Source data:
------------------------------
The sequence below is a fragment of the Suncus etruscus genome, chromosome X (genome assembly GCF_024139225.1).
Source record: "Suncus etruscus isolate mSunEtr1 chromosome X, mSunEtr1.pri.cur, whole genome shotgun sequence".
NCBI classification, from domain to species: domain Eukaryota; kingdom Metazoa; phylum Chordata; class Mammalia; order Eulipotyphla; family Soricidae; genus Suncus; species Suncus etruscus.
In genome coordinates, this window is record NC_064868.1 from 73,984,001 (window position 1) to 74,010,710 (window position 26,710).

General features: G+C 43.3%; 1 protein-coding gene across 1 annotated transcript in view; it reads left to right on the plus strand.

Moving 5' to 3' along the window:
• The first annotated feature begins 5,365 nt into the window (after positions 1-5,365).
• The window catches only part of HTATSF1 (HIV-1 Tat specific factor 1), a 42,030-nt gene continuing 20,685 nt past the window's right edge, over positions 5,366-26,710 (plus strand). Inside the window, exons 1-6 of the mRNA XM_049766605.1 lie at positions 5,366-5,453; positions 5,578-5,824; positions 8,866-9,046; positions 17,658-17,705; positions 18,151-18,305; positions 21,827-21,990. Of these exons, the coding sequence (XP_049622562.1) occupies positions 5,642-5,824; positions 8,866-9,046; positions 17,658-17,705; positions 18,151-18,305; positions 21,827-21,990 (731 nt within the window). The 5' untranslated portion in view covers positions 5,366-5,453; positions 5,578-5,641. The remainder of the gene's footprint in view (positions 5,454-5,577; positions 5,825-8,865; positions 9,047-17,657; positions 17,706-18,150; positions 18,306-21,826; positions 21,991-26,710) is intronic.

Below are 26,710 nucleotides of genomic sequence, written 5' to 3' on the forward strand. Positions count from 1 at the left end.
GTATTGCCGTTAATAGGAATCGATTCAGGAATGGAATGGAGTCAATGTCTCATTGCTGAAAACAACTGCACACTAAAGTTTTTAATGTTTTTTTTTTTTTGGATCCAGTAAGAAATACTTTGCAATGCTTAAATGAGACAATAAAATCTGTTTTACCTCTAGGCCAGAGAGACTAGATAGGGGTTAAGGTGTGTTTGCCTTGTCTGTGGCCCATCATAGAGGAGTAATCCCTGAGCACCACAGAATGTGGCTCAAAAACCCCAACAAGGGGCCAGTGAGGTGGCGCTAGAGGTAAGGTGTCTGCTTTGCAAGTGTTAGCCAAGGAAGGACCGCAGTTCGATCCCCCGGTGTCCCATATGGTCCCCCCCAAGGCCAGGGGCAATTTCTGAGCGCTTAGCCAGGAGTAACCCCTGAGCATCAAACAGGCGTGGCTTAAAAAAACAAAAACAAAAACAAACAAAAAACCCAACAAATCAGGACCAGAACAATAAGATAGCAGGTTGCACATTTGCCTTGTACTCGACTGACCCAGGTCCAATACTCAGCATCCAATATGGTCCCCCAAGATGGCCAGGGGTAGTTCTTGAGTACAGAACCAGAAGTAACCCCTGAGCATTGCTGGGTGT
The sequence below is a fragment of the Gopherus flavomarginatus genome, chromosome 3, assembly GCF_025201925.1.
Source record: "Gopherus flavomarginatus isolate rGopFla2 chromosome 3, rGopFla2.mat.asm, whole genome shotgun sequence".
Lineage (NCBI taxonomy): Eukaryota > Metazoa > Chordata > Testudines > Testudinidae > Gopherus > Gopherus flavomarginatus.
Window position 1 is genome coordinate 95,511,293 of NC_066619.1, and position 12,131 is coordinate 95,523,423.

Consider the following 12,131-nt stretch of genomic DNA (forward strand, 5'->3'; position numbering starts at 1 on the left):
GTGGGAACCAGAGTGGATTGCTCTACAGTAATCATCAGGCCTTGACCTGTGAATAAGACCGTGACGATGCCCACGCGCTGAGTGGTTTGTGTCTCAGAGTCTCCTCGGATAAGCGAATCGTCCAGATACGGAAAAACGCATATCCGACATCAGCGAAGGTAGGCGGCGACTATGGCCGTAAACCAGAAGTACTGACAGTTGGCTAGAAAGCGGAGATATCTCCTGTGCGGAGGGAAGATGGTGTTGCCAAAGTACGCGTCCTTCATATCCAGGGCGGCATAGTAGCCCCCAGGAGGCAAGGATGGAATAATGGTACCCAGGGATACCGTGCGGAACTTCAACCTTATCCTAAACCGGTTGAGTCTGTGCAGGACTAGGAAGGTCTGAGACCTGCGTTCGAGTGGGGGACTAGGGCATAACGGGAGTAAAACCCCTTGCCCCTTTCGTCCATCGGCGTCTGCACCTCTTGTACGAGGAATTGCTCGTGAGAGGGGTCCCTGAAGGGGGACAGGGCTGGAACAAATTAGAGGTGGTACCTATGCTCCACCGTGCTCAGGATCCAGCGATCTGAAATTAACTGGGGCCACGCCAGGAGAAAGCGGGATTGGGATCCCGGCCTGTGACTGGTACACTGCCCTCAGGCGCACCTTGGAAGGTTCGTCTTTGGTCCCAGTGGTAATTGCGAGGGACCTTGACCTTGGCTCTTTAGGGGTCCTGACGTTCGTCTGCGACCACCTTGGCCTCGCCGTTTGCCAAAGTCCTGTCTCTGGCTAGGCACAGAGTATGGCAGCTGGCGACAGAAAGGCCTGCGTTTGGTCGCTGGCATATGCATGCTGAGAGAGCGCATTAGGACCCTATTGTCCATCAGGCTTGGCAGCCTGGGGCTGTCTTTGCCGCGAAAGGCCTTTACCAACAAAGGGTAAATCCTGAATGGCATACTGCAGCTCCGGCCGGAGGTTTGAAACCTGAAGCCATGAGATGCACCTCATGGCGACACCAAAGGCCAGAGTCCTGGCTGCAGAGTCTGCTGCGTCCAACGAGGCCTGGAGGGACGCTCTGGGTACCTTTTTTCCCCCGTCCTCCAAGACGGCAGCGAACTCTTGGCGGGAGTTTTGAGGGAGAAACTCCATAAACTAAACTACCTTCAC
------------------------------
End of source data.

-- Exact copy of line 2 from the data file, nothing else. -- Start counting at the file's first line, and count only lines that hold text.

Source record: "Suncus etruscus isolate mSunEtr1 chromosome X, mSunEtr1.pri.cur, whole genome shotgun sequence".